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December 7, 1946

EFFECT OF SEASON AND DUST CONTROL ON COCCIDIOIDOMYCOSIS

Author Affiliations

San Francisco; Medical Corps, Army of the United States

From the Commission on Epidemiological Survey, Board for the Investigation of Epidemic Diseases, Preventive Medicine Service, Office of the Surgeon General. The special studies of coccidioidomycosis have been conducted in the Department of Preventive Medicine, Stanford University School of Medicine. The first five months of the study were supported by a grant from the Rosenberg Foundation. This has been a collaborative study. Dr. Francis G. Blake, chairman of the commission and president of the board, and Brig. Gen. S. Bayne-Jones, deputy chief of preventive medicine service, provided invaluable aid and counsel. In the Army Air Forces Brig. Gen. Charles R. Glenn while surgeon of the West Coast Training Center and the Training Command and ultimately as deputy air surgeon initiated and maintained Air Force cooperation. This was carried through by the surgeons of the Flying Training Command, Col. Otis B. Schreuder and Col. Michael G. Healy, and the deputy surgeon, Col. Bloyce H. Britton, by Col. Russel V. Lee, chief of professional services at Santa Ana army air base, and by Lt. Col. Norman Nixon, coccidioidomycosis control office of the Western Flying Training Command, by surgeons of the Fourth Air Force, Col. Fabian Pratt and Col. J. R. Copenhaver, and the executive officer, Lt. Col. P. M. Pederson, and by the surgeons at the respective fields: Minter, Col. John Roberts, Col. A. L. Jennings, Lt. Col. E. C. Donohoe, Lt. Col. Benjamin Siebenthal, Lt. Col. Roger E. Weismann, Major Edward J. Hall and Major Maurice Foley; Gardner, Col. Robert R. Estill, Col. Albert Phillips and Major Robert G. McCurdy; Lemoore, Col. Edmund H. Padden, Col. D. D. Todorovic, Lt. Col. Harris D. Loe and Lt. Col. M. S. Wessell, and Merced, Col. M. U. Prescott, Col. Neill Johnson and Lt. Col. A. F. Dorner. The coccidioidomycosis control officers and chiefs of medicine contributed greatly to the study. Besides Major Homer G. Rosenberger, these Minter collaborators included Lt. Col. Russell W. Mapes, Lt. Col. Ian B. Hamilton, Major Maurice P. Foley and besides Capt. E. Gale Whiting at Lemoore, Lt. Col. J. Murray Kinsman and Lt. Col. Richard D. Evans. These collaborators at Gardner Field were Majors David H. Thurman and Clarence J. Keefe and at Merced, Majors Harvey A. Woods and Harry E. Thompson, Capt. David C. Whitehead. The roster of collaborating ward officers is too large to enumerate. Special mention should be given the hospital administrative officers who facilitated our work, particularly Chief Warrant Officer Melburn Biddulph at Minter. Key enlisted personnel who arranged for the scheduling and checking at tests included M/Sgt. Howard Sehlin at Minter, Pfc. (later Lieutenant) Wilbert M. Fitzpatrick and Sgt. C. O. Castledine at Gardner and Sgt. Robert A. Kunde at Merced. Many others assisted, including the various commandants, executive officers and Air Force commissioned and noncommissioned officer personnel. The post engineers, Major Daniel Eckerman of Minter, Capt. Clarence Church of Gardner and Capt. Robert H. Johnson of Lemoore, worked closely with us, as did Mr. H. J. Cremer and Major Howard B. Sprague, Army Air Force liaison officer, at the Ninth Service Command United States Army Engineers.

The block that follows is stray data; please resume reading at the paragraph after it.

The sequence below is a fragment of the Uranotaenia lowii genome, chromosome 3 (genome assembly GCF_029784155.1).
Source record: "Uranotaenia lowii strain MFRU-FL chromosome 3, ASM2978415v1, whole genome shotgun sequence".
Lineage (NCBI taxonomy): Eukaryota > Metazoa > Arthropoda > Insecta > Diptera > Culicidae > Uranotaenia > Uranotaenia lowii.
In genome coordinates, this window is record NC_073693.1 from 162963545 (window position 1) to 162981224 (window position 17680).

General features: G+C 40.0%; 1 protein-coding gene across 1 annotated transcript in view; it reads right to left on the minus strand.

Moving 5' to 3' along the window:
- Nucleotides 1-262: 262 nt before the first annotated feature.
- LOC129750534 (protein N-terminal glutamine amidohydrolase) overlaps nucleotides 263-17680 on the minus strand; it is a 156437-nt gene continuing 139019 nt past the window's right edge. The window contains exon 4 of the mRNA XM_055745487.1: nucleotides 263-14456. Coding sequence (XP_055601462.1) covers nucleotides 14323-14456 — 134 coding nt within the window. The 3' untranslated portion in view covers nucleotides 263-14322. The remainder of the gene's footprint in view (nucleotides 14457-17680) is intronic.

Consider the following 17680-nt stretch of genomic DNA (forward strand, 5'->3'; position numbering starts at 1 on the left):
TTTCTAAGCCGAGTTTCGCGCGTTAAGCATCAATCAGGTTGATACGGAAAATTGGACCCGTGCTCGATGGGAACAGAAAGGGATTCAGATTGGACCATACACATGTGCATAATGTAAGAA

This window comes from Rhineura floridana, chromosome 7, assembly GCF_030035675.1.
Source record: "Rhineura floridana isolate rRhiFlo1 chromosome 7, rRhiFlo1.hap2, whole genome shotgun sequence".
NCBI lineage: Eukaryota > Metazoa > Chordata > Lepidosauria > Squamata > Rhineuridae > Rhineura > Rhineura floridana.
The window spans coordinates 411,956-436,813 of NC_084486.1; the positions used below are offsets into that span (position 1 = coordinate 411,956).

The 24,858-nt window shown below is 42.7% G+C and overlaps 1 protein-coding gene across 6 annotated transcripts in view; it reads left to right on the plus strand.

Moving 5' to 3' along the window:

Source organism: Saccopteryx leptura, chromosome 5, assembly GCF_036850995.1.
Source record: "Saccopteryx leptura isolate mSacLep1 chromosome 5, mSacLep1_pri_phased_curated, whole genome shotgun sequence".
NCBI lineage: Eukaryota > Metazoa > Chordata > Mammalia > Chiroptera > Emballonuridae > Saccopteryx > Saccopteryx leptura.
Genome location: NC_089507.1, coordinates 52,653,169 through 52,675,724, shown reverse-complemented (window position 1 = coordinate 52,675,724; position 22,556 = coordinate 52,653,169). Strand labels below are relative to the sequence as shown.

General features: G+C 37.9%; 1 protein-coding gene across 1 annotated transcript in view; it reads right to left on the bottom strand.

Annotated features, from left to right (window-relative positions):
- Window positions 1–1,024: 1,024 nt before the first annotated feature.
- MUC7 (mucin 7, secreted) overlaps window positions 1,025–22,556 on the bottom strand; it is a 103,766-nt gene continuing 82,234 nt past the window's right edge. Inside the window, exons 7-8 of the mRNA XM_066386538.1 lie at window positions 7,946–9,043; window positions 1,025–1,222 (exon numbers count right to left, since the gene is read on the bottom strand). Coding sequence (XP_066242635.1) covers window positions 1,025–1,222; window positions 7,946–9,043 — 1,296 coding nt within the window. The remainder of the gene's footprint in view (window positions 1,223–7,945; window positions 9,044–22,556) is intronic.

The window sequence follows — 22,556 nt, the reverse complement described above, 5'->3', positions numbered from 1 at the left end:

JAMA. 1946;132(14):833-838. doi:10.1001/jama.1946.02870490011003
Abstract

A complete description of the activities of the Commission on Epidemiological Survey of the Board for the Investigation of Epidemic Diseases, Preventive Medicine Service, will be presented in the Surgeon General's History of World War II. It may be mentioned here that a general consultative service was provided, together with standardized coccidioidin and facilities for serologic tests and Coccidioides identification. In conjunction with the Army Air Forces, a detailed epidemiologic investigation was carried out in four army air fields in the San Joaquin Valley, California (fig. 1). These investigations began in July 1941 at Minter and Gardner fields in Kern County, in February 1942 at Merced Army Air Field in Merced County and in March 1942 at Lemoore Army Air Field in Kings County. They continued until three of the fields closed, Gardner in March 1945, Lemoore in October 1945 and Minter in February 1946. On July 1, 1945, when

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